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This One-Day Diet Will Eliminate Acne + Give You Clear, Glowing Skin

Liz Moody
March 14, 2017
Liz Moody
Contributing Food Editor
By Liz Moody
Contributing Food Editor
Liz Moody is a food editor, recipe developer and green smoothie enthusiast. She received her creative writing and psychology degree from The University of California, Berkeley. Moody is the author of two cookbooks: Healthier Together and Glow Pops and the host of the Healthier Together podcast.
March 14, 2017
Few people know more about making skin look naturally beautiful than Tara Foley, the founder of cult-favorite green beauty store, Follain. She personally tests thousands of skin care products and regularly speaks to top industry experts, so we asked her to share what a day in the life of an anti-acne, glowing-skin diet. Read on for all of her food and beauty picks!

Keeping my skin clear is super important because of the work that I do. We're trying to show people that natural ingredients work just as well (better, even) than conventional, toxic ones. It's a hard message to convey if you're broken out!

It never ceases to amaze (and not in a good way), how the bane of our adolescent existences can follow us around—or appear for the first time, for some—in adulthood. Working in nontoxic personal care, I've come to understand the link between food and acne, and I know what I should be making and eating to keep things in balance.

Start the day with a collagen-boosting, hormone-balancing breakfast.

My typical day requires a lot of "grab and go." Making a healthy, veggie-loaded smoothie at home (and then cleaning the Vitamix!) more than likely isn't in the cards. If I'm lucky, I'll have time for a pit stop at the smoothie bar, where I'll go for apples, beets, and carrots for their digestive-healthy fiber, since healthy digestion keeps hormones—and hormonal acne—in check. I'll also choose something with plenty of dark, leafy greens for the vitamin A, which increases collagen for smoother skin.

Sometimes I know that a smoothie stop isn't going to happen (and it also adds up, cost-wise), so I grab a yogurt (probiotics are great for inflammation reduction), ideally with my own added fruit for more antioxidants. And sometimes it's just a Starbucks oatmeal (hold the sugary add-ons) and a cup of hormone-balancing tea, like chamomile.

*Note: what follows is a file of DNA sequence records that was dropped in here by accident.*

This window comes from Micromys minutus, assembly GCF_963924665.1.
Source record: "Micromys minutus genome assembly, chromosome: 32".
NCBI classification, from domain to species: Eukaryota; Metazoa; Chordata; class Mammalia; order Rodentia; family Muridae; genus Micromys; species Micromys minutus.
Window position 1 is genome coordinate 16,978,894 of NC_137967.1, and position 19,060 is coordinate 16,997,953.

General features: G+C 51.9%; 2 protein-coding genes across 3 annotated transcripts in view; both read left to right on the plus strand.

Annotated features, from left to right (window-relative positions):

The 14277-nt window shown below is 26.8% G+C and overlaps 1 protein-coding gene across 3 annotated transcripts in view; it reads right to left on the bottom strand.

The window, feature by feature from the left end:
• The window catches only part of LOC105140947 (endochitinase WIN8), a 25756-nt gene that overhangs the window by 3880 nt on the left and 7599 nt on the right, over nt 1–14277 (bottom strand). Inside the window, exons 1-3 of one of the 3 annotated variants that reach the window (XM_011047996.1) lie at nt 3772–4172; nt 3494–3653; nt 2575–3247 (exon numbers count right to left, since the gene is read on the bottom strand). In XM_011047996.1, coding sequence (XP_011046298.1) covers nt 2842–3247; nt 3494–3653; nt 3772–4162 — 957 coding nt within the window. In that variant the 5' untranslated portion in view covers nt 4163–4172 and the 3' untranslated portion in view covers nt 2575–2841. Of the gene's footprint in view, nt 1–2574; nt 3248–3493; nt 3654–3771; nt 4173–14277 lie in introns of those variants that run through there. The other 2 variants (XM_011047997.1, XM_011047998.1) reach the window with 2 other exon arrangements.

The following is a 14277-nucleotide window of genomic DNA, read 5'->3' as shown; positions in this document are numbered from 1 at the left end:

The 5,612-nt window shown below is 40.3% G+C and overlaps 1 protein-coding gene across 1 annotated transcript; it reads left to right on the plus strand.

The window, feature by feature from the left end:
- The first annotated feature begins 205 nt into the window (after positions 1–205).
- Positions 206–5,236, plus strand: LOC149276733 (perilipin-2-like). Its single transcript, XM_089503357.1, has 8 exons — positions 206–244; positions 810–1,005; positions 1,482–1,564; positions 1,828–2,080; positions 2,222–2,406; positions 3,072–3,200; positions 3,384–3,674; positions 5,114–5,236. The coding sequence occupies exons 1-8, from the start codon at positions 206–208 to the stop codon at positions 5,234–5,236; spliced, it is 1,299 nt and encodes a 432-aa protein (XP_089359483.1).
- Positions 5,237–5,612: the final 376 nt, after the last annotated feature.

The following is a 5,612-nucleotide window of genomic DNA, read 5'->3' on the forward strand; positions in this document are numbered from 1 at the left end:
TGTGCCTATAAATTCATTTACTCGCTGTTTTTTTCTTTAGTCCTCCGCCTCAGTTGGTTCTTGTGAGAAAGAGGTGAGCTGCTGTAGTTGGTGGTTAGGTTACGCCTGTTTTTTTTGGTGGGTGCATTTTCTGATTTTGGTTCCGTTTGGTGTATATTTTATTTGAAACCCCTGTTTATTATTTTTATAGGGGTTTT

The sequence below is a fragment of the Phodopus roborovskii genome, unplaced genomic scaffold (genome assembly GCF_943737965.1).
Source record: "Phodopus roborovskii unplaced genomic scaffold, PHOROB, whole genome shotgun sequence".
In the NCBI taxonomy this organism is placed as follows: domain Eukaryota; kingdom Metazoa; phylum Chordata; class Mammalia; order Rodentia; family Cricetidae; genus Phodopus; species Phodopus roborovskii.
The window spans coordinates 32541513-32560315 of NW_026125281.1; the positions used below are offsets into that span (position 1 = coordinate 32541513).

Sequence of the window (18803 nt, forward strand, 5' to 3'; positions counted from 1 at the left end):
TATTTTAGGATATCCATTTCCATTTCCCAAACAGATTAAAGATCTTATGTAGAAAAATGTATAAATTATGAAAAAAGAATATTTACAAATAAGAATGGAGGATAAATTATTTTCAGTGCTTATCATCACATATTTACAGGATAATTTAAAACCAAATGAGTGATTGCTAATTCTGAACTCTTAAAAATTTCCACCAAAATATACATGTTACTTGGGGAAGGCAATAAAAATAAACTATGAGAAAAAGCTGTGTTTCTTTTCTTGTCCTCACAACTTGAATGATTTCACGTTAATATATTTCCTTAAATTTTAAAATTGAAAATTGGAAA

Photo: Stocksy

Stock up on vitamin A and omega-3s.

I rarely (OK, never) have time to pack and prepare a lunch. Luckily there's a sweetgreen blocks away. In my salad, l'll order up everything I might have had in a smoothie, heavy on the leafy greens and other vitamin-A-laden options (dressing on the side is a good way to save half a salad for supper, depending on my appetite, and I might toss in some additional protein then.)

Sometimes the biggest thing I can do during a day at the office is to say no to the expected. When other companies have a fattening-food-laden party, we'll have in-office sushi. In addition to keeping us light (read: productive!), we all get loaded up on anti-inflammatory omega-3s.

Avoid snacking on unrefined sugar.

When 3 p.m. rolls around, I definitely get a sugar craving. By now I know that unrefined sugar will pretty much always show on my face. So I try to keep it as healthy as I can without denying myself. 88 Acres Craft Seednola in Chocolate Sea Salt is a good option. I like that it's upcycled (made from scraps from cutting their bars!), and it's got a lot of inflammation-reducing flax.

Stay away from dairy.

I'm wiped out at night, and I want to spend as much of my time as possible with my family. Luckily, I live in a city where there are lots of options, so that if we find ourselves without the wherewithal to cook, we have options beyond ordering pizza (all that dairy = hormones = surefire path to a breakout).

Photo: Stocksy

Eat a vitamin-E-filled, anti-inflammatory dinner.

If we happen to have a sitter, we might feed our son and then head out after he's asleep to a local restaurant/bar where we can get lots of small-plate, nutrient-rich variety (kale salad, grilled carrots, grilled mackerel). More often, it's simply the prepared section of Trader Joe's or Whole Foods. I'll load up on guac (that vitamin E is great for cell hydration), and simple stuff like carrot ginger soup (ginger is a powerful anti-inflammatory, too).

When breakouts do hit, reach for chocolate (no, really!).

Living the way I do keeps me pretty zit-free, even with the stress of running a young, growing business with a young, growing actual child at home. But when I do have a breakout, it's often food ingredients that I turn to. I'll make a paste of May Lindstrom's The Problem Solver (with antioxidant-rich raw cacao and natural antiseptic clove) and manuka honey (an anti-inflammatory) and apply it to the angry area. It works quickly! And there are a couple of Follain staffers who've been known to sneak a taste!

Liz Moody author page.
Liz Moody
Contributing Food Editor

Liz Moody is an author, blogger and recipe developer living in Brooklyn, New York. She graduated with a creative writing and psychology degree from The University of California, Berkeley. Moody has written two cookbooks: Healthier Together: Recipes for Two—Nourish Your Body, Nourish Your Relationships and Glow Pops: Super-Easy Superfood Recipes to Help You Look and Feel Your Best. She also hosts the Healthier Together Podcast, where she chats with notable chefs, nutritionists, and best-selling authors about their paths to success. Her work has been featured in Vogue, Glamour, Food & Wine & Women’s Health.